Thursday, October 07, 2010

We Have Met the Enemy and He Is Us

When students are not doing the work we've asked them to do, maybe the problem is us. I'm coming at this issue as a first grade teacher and I know that affects my thinking. First graders are interested and excited about everything - or at least they can be if you sell it to them. So, when we see that they are not doing the activity, discussion, or work we are asking them to, we need to reevaluate our expectations.

I just unsubscribed from a blog that I often enjoy because of the frequent negativity. I understand the need to vent and I know I do it too. I don't understand the idea that young children should do what we require simply because we tell them to. I question what is required of me often. Sometimes I will do it after I learn why and sometimes I won't. Sometimes I have to when I don't want to (like report cards) but I don't usually do it well.

We expect students to do because we said so. We wouldn't want to be treated that way. When faced with students who are disengaged, we should look closely at what we are asking.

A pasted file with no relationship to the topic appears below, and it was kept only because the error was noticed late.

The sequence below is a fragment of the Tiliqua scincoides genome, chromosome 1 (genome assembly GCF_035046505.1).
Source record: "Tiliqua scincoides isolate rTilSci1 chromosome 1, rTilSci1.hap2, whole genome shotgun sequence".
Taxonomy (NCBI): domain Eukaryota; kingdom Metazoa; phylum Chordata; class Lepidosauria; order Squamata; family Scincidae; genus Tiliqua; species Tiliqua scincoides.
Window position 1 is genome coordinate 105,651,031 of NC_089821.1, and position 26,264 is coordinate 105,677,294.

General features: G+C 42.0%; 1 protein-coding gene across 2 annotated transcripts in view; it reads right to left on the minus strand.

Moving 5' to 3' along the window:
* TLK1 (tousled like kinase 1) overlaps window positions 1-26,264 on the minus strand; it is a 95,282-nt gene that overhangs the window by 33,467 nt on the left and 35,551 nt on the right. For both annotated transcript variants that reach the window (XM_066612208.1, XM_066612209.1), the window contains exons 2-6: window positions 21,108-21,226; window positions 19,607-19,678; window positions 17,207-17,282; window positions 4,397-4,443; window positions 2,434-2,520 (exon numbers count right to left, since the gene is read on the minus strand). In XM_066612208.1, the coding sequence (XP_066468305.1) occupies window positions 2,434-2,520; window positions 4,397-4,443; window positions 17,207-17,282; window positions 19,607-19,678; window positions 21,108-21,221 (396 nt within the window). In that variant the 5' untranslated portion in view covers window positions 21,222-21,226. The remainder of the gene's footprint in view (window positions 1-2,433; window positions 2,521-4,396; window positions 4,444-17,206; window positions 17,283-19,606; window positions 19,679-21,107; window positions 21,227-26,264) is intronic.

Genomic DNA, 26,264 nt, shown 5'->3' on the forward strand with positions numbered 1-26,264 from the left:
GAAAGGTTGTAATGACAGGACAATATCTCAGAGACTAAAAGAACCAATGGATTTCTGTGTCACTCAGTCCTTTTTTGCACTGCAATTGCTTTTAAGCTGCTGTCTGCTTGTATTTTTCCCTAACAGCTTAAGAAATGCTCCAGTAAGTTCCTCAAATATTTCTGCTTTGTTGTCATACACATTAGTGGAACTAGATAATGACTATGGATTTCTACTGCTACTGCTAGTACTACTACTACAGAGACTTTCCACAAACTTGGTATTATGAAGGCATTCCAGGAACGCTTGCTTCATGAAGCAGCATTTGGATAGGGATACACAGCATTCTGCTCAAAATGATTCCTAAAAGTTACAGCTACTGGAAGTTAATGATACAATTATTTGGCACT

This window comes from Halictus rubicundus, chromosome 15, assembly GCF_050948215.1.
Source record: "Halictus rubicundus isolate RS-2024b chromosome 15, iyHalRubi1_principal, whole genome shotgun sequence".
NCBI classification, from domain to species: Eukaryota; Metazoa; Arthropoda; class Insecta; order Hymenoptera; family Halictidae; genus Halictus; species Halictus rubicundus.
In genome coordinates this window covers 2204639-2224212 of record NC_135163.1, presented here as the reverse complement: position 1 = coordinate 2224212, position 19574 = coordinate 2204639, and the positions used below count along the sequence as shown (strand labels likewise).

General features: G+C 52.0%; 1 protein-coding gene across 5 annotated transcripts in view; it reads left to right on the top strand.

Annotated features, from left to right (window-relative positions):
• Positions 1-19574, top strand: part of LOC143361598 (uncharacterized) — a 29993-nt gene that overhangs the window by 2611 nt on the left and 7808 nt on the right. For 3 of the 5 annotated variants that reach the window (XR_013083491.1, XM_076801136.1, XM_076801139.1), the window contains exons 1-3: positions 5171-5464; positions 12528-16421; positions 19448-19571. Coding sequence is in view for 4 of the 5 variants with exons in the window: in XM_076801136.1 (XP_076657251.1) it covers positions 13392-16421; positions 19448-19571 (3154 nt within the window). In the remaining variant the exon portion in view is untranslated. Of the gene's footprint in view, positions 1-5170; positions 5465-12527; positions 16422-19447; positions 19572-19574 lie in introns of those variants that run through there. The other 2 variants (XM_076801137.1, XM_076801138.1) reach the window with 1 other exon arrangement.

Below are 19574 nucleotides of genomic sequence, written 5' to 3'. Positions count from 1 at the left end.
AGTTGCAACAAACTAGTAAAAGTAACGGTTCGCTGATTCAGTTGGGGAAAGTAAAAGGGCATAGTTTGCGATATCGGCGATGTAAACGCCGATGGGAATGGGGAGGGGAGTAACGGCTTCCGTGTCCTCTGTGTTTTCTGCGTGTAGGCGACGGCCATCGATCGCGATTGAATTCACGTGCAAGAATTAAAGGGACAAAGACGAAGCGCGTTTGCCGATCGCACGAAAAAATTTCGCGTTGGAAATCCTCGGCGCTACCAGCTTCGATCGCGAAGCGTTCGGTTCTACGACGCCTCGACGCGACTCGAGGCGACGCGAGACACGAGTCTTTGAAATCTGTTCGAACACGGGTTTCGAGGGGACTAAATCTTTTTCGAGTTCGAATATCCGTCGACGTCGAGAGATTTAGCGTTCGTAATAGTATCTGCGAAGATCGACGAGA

Jim Randolph said...

I hear adults often saying things about kids when they see one of us straightening a mess of books in the library. Yes, kids make a mess of the books in the library sometimes. But I worked book store retail for years, and the grownups are just as bad if not worse, trust me!

Mamie said...

I TOTALLY agree! I have definitely noticed that when *I* project enthusiasm about WHATEVER lesson/topic/activity we are doing (even a "boring" math page or a challenging writing activity from the reading program)the kids "catch" my attitude. When *I'm* having a blah day or let my own dislike of a subject/activity show through, they catch that too!

Launa Hall said...

Great post. So true. I was just having a congenial disagreement with a colleague on this issue, and I was doubting myself...should I be punitive when they don't pay attention in circle time, as she is? I appreciate your words, reminding me that my instinct is right--instead of being punitive, I need to reevaluate circle time and figure out how to set up 5-yr-olds for success.

The Science Goddess said...

I have also chosen to withdraw from some feeds---although mainly on Twitter. Oddly enough, the fewer EdTech zealots I follow, the happier place my stream is. For blogs, I have typically moved them off my sidebar and just followed awhile in RSS, deciding whether or not I wanted to drop altogether. I know that people blog for all sorts of purposes---and venting is one of them---but I just don't need more negativity coming at me from the world.